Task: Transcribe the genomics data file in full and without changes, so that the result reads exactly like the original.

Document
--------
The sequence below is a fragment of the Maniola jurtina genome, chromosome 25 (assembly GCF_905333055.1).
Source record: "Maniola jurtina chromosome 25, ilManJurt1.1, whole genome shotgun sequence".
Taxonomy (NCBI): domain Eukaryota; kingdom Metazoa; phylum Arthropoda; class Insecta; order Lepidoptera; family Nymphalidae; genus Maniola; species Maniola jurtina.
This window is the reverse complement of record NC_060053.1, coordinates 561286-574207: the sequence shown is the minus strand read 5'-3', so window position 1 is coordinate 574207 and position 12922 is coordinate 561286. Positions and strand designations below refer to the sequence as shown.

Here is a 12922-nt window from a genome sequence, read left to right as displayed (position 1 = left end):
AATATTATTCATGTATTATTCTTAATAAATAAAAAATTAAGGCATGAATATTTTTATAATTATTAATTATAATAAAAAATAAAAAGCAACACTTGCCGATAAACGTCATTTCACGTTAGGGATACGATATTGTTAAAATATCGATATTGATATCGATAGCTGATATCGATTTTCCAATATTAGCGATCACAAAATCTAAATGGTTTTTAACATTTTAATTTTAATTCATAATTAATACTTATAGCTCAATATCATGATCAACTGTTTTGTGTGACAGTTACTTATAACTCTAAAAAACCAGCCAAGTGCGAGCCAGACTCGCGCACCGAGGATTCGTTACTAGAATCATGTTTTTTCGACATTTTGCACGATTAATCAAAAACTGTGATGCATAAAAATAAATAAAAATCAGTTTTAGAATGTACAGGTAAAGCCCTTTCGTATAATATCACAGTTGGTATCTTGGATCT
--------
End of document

The sequence below is a fragment of the Maniola jurtina genome, chromosome 25 (assembly GCF_905333055.1).
Source record: "Maniola jurtina chromosome 25, ilManJurt1.1, whole genome shotgun sequence".
Taxonomy (NCBI): domain Eukaryota; kingdom Metazoa; phylum Arthropoda; class Insecta; order Lepidoptera; family Nymphalidae; genus Maniola; species Maniola jurtina.
This window is the reverse complement of record NC_060053.1, coordinates 561286-574207: the sequence shown is the minus strand read 5'-3', so window position 1 is coordinate 574207 and position 12922 is coordinate 561286. Positions and strand designations below refer to the sequence as shown.

Here is a 12922-nt window from a genome sequence, read left to right as displayed (position 1 = left end):
AATATTATTCATGTATTATTCTTAATAAATAAAAAATTAAGGCATGAATATTTTTATAATTATTAATTATAATAAAAAATAAAAAGCAACACTTGCCGATAAACGTCATTTCACGTTAGGGATACGATATTGTTAAAATATCGATATTGATATCGATAGCTGATATCGATTTTCCAATATTAGCGATCACAAAATCTAAATGGTTTTTAACATTTTAATTTTAATTCATAATTAATACTTATAGCTCAATATCATGATCAACTGTTTTGTGTGACAGTTACTTATAACTCTAAAAAACCAGCCAAGTGCGAGCCAGACTCGCGCACCGAGGATTCGTTACTAGAATCATGTTTTTTCGACATTTTGCACGATTAATCAAAAACTGTGATGCATAAAAATAAATAAAAATCAGTTTTAGAATGTACAGGTAAAGCCCTTTCGTATAATATCACAGTTGGTATCTTGGATCT